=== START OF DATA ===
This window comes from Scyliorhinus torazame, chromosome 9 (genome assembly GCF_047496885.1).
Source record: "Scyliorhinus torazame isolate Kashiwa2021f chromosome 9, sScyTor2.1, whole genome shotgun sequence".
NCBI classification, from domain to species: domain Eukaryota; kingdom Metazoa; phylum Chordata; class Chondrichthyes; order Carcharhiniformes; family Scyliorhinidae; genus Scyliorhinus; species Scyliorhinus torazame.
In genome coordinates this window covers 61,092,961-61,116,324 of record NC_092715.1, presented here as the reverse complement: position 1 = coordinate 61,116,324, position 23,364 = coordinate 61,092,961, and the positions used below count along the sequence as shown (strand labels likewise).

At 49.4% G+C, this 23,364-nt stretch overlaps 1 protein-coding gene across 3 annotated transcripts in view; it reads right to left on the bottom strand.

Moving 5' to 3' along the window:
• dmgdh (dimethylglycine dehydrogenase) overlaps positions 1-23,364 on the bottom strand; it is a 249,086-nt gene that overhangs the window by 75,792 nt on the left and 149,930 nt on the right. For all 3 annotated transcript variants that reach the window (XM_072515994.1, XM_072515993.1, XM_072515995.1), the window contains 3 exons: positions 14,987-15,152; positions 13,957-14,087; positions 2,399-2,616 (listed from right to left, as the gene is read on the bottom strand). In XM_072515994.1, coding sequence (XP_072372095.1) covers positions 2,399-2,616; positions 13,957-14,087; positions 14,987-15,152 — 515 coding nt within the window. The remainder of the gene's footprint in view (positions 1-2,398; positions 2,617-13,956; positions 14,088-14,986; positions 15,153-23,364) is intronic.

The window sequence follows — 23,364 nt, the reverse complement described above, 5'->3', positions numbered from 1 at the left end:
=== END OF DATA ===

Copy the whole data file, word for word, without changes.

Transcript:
This window comes from Scyliorhinus torazame, chromosome 9 (genome assembly GCF_047496885.1).
Source record: "Scyliorhinus torazame isolate Kashiwa2021f chromosome 9, sScyTor2.1, whole genome shotgun sequence".
NCBI classification, from domain to species: domain Eukaryota; kingdom Metazoa; phylum Chordata; class Chondrichthyes; order Carcharhiniformes; family Scyliorhinidae; genus Scyliorhinus; species Scyliorhinus torazame.
In genome coordinates this window covers 61,092,961-61,116,324 of record NC_092715.1, presented here as the reverse complement: position 1 = coordinate 61,116,324, position 23,364 = coordinate 61,092,961, and the positions used below count along the sequence as shown (strand labels likewise).

At 49.4% G+C, this 23,364-nt stretch overlaps 1 protein-coding gene across 3 annotated transcripts in view; it reads right to left on the bottom strand.

Moving 5' to 3' along the window:
• dmgdh (dimethylglycine dehydrogenase) overlaps positions 1-23,364 on the bottom strand; it is a 249,086-nt gene that overhangs the window by 75,792 nt on the left and 149,930 nt on the right. For all 3 annotated transcript variants that reach the window (XM_072515994.1, XM_072515993.1, XM_072515995.1), the window contains 3 exons: positions 14,987-15,152; positions 13,957-14,087; positions 2,399-2,616 (listed from right to left, as the gene is read on the bottom strand). In XM_072515994.1, coding sequence (XP_072372095.1) covers positions 2,399-2,616; positions 13,957-14,087; positions 14,987-15,152 — 515 coding nt within the window. The remainder of the gene's footprint in view (positions 1-2,398; positions 2,617-13,956; positions 14,088-14,986; positions 15,153-23,364) is intronic.

The window sequence follows — 23,364 nt, the reverse complement described above, 5'->3', positions numbered from 1 at the left end: